Filed Under:Risk Management, Loss Control

Speaking Financial-ese: Successfully Integrating Treasury & Risk

Members of NU’s Risk Advisory Board discuss presenting data to top financial execs

When it comes to providing information to senior financial executives, risk managers need to understand the importance of speaking the language of the treasurer and CFO—and not the language of risk and insurance. They also need to understand the importance of using broker information and assistance appropriately.

According to Michael Liebowitz, director of risk management and insurance for New York University, what financial executives are really looking for these days are the true, total cost of risk and the extent to which the company is insured, relative to that cost.

“They also want to know if we have used any benchmarks, whether they be industry-wide or nationally recognized,” he says. Liebowitz likes to present information in graphic form, showing financial information over a period of time—usually anywhere from five to seven years’ worth of data.

“I can then show the financial executives whether certain trends have been increasing or decreasing in terms of cost, limits, claims and anything else that has a financial component to it that would adversely or positively impact the way a program would be going,” he explains.

Sarah Perry, risk manager for the City of Columbia, Mo., reports to John Blattel, the city’s director of finance. “He wants information on how we are doing, preferably in ways that can be measured,” says Perry. 

“Sarah provides me with a monthly report on the status of all of our outstanding litigation cases,” Blattel says. “She also informs me of the settlement of cases as these occur.” He then reviews these cases to determine how the city’s claims experience for the current fiscal year compares with that of the previous fiscal year. 

Gary Pearce, vice president of risk management for Kelly Services, shares data with a number of individuals and groups, including the general counsel, executive leadership and board of directors. Pearce submits reports and does presentations both on a recurring basis and on an as-needed basis.

Each quarter, Pearce provides a financial analysis of Workers’ Compensation data, which he presents to the leadership of the finance division. He also submits a summary of significant claims to the company’s public auditors, which is first reviewed by Kelly’s executive leadership.

“Once a year, we make an insurance review presentation to the board’s audit committee, which is usually a 15- to 20-page document,” says Pearce, who notes that the report highlights efforts made in the company’s enterprise-risk-management program.

In addition, Pearce deals with individual issues as circumstances dictate. “We do this to fit the culture of the organization and the people to whom we report,” he says. For example, it might be a risk-assessment matter related to a specific client.

William Montanez, director of risk management for Ace Hardware Corp., prepares a monthly finance report that he submits to the treasury department.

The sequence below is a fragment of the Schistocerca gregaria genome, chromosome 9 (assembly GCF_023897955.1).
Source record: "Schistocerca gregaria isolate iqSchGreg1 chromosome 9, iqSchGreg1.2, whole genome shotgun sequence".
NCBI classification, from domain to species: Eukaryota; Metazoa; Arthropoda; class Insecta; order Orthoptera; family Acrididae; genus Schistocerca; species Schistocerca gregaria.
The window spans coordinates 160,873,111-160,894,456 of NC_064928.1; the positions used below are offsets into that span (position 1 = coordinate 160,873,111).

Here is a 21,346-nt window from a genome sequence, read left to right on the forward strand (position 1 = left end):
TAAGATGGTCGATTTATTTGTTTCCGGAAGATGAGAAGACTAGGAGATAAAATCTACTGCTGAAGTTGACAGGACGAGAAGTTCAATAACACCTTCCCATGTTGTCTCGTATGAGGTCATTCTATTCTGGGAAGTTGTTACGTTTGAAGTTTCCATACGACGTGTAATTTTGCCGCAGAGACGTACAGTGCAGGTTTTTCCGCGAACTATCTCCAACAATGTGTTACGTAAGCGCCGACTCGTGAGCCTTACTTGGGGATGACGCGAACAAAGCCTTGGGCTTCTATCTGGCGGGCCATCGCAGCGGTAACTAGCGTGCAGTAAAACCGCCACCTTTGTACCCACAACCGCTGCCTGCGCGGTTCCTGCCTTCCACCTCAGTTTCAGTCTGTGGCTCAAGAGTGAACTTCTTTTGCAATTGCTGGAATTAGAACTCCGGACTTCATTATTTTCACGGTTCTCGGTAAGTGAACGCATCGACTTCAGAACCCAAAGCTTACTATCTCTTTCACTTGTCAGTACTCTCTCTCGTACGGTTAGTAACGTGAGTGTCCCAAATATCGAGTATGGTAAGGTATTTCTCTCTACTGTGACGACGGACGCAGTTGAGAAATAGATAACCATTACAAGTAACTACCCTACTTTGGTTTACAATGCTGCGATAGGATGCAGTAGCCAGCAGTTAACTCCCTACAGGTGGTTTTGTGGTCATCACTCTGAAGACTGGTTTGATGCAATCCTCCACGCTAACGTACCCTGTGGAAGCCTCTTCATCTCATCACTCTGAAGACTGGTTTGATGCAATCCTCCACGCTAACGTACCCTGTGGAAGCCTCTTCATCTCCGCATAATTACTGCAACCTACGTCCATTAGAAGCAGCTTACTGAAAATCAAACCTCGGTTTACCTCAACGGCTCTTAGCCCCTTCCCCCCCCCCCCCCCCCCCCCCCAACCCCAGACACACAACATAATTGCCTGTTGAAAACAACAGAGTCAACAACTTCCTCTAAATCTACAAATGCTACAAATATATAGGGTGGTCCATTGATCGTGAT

And twice a year, Montanez prepares a formal report that goes to the board and the audit committee. It contains vital information on retentions, losses, renewals, premium levels, deductible levels and other critical data. “We also provide a semi-annual report on the financial stability of the carriers that we use,” he adds.


Risk managers rely heavily upon brokers to provide information and sometimes other forms of assistance as they prepare their reports and presentations for senior financial management.

“I use brokers as part of my information-gathering process,” states NYU’s Liebowitz. “For example, I would call my brokers and ask for their benchmark information based on an industry class. However, I don’t use them exclusively.”

The City of Columbia’s Perry reports that her broker is very helpful with providing information from outside of the organization, such as possible changes in the market. “This is useful because, when I provide information to my boss, it’s not based just on what I think, but what our broker thinks is happening on a wider scope,” she notes.

According to Tim East, a director of corporate risk management for The Walt Disney Co., brokers are particularly important in providing market-comparable information about similarly situated risks, as well as market direction.

“I digest this information, format it and then include it in my presentation, so that the presentation has a consistent look,” he says.

As Ace Hardware’s Montanez sees it, the primary role of brokers is to gather information—and he uses much of that for benchmarking.

“However, we may have brokers present very technical information,” he adds. “For example, we went with a new D&O carrier a couple of years ago, and we had the broker come in and do a presentation to the audit committee to make sure they were comfortable with the decisions that we had made.”

Kelly’s Pearce often takes his previous internal presentation and asks his broker to update it, not in lieu of what he would otherwise prepare, but as a supplement to it.

“At the end of the day, we are responsible for what goes into reports,” he states. “Some of the information may be prepared by the broker, but it is under our direction, and we may cut and paste certain information that we get from the broker. However, what we ultimately present is 100 percent our own material.”

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